3. As Far as Aram: A third option is that the author of 2 Chronicles is trying to emphasize just how vast the enemy is by explaining that the sons of Ammon and Moab have come out from as far as Aram. From Judah's perspective, the most distant regions of Ammon and Moab would be Ammon's border with Aram to the north. If the sons of Ammon have come even from as far as Aram, that means an army has been marshaled from the whole land. This language would be emphasizing just how massive the army is, which would fit the context and explain the dread that comes over Jehoshaphat and all of Judah on hearing the news.

Some of these explanations are more likely than others, but any one of them is a better explanation than claiming that the author of 2 Chronicles knew the geography so precisely as to explain in vivid detail who came, what route they took, where they camped, and even what locals called the place, but then somehow had no idea that Aram was located elsewhere. The critic's explanation raises far more difficulties than it answers. Still, there is an even more likely explanation.

Aram or Edom?

Up to this point, we have simply assumed that the NASB's rendering of "out of Aram" is the correct reading. Yet, some other reputable translations read differently here. The ESV, CSB, NIV, NET, MEV, and others all read "Edom" rather than "Aram." Even the NASB (and NKJV, along with others) note "Edom" in the footnotes as a possibility here. If this is correct, the problem disappears entirely. Edom is south of Moab, on the border of the Dead Sea, fits the context perfectly, and makes complete geographical sense. If the verse says "Edom" here, then there is simply no objection at all! So, why the difference in translations? Is there really any reason to think Edom is correct?

The difference comes down to the manuscripts. Most of our Hebrew manuscripts and ancient translations read "Aram" here. A small minority, however, contain the reading "Edom." Because of this, translations like the NASB follow the overwhelming majority of copies in the main body of their text and note the minority reading in a footnote. Conversely, many other solid translations weigh the evidence and conclude that the minority reading is actually more likely to be original.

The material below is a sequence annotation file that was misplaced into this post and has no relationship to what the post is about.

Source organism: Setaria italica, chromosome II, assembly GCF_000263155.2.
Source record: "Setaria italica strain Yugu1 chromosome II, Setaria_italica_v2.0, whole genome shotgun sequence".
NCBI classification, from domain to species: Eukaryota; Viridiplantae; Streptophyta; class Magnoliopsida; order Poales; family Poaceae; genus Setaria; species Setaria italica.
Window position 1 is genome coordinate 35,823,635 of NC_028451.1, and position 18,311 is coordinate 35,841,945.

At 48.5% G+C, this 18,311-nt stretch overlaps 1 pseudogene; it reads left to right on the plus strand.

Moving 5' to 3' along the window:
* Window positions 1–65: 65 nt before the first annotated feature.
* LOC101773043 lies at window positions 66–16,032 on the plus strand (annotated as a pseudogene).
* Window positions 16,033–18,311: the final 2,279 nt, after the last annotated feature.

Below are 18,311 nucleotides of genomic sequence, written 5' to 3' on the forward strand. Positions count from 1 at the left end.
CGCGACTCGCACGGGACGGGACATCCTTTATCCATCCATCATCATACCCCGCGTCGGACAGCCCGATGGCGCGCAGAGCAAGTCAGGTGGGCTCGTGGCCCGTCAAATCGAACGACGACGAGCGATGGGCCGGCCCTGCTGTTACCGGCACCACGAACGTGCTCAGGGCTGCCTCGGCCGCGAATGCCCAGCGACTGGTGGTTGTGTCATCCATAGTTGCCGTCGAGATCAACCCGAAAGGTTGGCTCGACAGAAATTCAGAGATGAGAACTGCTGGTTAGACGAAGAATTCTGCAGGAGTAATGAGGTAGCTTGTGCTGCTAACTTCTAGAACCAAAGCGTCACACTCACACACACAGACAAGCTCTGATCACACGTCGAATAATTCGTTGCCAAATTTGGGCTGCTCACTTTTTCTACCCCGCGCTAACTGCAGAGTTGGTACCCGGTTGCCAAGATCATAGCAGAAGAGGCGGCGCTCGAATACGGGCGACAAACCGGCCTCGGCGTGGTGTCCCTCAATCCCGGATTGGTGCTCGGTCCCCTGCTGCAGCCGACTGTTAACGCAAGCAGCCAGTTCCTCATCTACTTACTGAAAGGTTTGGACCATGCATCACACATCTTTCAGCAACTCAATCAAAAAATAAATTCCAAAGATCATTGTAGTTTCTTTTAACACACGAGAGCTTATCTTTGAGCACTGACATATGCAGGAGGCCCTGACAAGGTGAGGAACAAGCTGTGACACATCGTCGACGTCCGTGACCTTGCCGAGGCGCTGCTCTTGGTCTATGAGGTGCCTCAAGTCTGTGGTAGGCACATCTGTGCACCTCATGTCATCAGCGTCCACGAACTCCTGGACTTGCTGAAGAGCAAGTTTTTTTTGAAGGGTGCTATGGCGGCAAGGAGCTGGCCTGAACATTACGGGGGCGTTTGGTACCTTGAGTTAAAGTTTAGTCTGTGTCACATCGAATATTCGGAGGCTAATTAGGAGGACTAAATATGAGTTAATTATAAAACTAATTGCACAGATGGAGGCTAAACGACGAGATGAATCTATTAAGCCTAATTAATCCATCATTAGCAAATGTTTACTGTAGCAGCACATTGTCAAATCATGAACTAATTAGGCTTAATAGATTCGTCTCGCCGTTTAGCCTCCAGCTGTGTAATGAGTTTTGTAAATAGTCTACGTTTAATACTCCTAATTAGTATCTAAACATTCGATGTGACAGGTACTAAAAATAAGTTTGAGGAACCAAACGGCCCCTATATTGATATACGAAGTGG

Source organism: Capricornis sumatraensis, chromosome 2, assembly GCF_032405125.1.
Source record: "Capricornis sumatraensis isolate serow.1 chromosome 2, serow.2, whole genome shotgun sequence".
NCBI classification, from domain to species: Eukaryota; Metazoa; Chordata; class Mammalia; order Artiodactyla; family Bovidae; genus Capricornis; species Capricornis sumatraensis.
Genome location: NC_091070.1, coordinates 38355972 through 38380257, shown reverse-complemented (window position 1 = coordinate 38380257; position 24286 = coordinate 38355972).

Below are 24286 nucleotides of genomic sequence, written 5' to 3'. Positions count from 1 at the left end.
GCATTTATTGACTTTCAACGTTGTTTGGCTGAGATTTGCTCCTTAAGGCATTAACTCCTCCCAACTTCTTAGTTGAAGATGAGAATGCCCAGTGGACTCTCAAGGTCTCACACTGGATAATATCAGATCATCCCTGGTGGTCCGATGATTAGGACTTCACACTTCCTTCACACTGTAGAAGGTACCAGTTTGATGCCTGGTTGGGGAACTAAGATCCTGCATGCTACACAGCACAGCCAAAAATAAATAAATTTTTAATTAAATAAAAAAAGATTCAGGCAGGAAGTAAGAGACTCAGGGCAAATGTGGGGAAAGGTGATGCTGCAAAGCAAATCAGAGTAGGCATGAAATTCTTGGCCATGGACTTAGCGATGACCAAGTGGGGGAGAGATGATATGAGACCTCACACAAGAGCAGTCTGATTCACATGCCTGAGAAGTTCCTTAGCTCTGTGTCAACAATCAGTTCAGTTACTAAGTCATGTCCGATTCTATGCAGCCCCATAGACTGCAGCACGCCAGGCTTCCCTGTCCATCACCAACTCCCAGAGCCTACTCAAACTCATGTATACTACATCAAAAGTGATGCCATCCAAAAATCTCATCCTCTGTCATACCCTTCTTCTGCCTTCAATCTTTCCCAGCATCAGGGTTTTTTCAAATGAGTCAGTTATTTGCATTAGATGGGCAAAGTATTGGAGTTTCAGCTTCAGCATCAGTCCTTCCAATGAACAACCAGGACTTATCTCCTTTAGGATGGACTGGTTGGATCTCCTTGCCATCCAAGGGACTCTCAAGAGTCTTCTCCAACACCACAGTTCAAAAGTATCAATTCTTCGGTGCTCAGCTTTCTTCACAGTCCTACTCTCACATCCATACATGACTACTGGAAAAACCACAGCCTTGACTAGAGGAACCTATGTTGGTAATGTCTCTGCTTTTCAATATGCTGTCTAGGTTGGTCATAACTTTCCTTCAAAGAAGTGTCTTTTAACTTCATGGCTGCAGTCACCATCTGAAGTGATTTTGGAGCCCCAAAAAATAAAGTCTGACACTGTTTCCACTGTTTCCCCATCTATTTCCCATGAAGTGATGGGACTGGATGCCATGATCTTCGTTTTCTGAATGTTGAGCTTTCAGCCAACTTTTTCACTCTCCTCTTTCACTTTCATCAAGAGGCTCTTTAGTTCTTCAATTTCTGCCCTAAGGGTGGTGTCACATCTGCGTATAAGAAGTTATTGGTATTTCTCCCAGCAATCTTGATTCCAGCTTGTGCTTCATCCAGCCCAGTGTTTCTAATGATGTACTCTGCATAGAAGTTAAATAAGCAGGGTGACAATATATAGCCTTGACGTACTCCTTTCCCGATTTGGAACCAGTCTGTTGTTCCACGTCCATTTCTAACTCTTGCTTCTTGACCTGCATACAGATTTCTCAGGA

Why the Difference in Manuscripts?

In English, Aram and Edom don't look very much alike. Other than both being four letters and ending in "m," they are completely different words. In Hebrew, however, it is a little more complicated. First of all, the Hebrew alphabet only has consonants, not vowels. In the late ancient period, centuries after even the New Testament was completed, Jewish scribes indicated vowel sounds through a system of dots and lines above and below the consonants,1 but originally there was nothing in the written text itself to indicate vowels. This removes many of the differences.

Still, Edom and Aram have different consonants, too, right? Even if we take the vowels out, "dm" and "rm" are not the same. In Hebrew, however, they are remarkably close. The Hebrew letter for "r" is resh (ר) and the Hebrew letter for "d" is dalet (ד). As you can see, the letters are extremely similar. Depending on the scribe's handwriting, they can be virtually indistinguishable. So then, the words Aram (ארם) and Edom (אדם) or, for that matter, Arameans (ארמים) and Edomites (אדמים), look almost exactly alike.  It would actually be very easy for copyists or translators to conflate the two. Indeed, the two words are confused elsewhere in the manuscript tradition as well, such as in 2 Samuel 8:12, 2 Kings 16:6, Ezekiel 16:57, Ezekiel 27:16.